Most of the intriguing phenomena in nature are due to nonlinearities. Therefore, the study of nonlinear dynamics is essential to develop the framework necessary to understand phenomena such as periodic behavior, invariant tori, sensitive dependence on initial conditions (chaos), etcetera.
Bifurcation theory has been developed to systematically study the changes in behavior when parameters are varied. We will provide a catalogue of various dynamical regimes (equilibrium, periodic, quasiperiodic, chaotic) in systems of smooth ordinary differential equations (ODEs) and their qualitative changes under parameter variations (called 'bifurcations') such as saddlenode, Hopf, perioddoubling, torus, and homoclinic bifurcations. The exposition will include an overview (in most cases without proofs) of all local bifurcations possible in generic ODEs depending on one and two parameters, as well as some global bifurcations involving limit cycles and homoclinic orbits. This will be applied to well known systems like the van der Pol oscillator, the FitzhughNagumo equations, the logistic map and the Henon map. Analytical techniques such as normal forms, center manifold reduction, return maps, perturbation of Hamiltonian systems are important tools for understanding and interpreting the dynamics. Examples from ecology and engineering will be studied numerically using software tools.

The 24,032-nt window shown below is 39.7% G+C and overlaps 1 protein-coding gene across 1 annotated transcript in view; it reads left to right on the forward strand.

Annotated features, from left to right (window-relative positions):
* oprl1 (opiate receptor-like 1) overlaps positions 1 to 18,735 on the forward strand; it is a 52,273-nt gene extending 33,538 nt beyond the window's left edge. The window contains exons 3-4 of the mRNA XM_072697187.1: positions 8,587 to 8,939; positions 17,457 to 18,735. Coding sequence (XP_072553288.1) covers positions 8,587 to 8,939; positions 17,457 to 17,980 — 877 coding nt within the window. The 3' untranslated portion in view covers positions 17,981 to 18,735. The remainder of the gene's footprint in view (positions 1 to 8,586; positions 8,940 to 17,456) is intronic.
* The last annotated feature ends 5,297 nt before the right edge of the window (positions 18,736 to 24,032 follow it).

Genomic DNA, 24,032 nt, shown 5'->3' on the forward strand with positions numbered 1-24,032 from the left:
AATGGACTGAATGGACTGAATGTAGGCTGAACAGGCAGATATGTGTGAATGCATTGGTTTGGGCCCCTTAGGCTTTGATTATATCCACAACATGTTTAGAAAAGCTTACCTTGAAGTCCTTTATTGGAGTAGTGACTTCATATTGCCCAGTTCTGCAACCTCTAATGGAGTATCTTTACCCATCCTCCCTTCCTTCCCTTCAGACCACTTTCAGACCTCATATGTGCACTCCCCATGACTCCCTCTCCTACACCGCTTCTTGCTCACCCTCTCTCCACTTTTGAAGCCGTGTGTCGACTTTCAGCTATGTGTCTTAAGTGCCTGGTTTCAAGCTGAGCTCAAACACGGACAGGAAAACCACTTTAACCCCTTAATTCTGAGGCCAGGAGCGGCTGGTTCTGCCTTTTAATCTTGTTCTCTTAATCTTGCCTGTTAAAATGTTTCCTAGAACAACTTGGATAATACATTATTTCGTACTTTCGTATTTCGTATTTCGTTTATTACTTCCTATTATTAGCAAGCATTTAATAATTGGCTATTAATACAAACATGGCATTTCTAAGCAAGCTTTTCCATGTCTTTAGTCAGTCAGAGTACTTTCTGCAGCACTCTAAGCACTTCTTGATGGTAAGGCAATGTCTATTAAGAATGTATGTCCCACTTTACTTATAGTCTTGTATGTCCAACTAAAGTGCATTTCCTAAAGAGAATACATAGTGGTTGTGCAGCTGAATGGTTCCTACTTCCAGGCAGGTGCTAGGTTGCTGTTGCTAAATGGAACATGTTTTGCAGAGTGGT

Content in keywords
Bifurcation theory, nonlinear dynamics, periodic orbits, stability, chaos, reduction.
This course is compulsory within the graduate program Computational Science.
H.G.E Meijer will provide the lectures for this course. I.A. Kouznetsov will be the backup lecturer.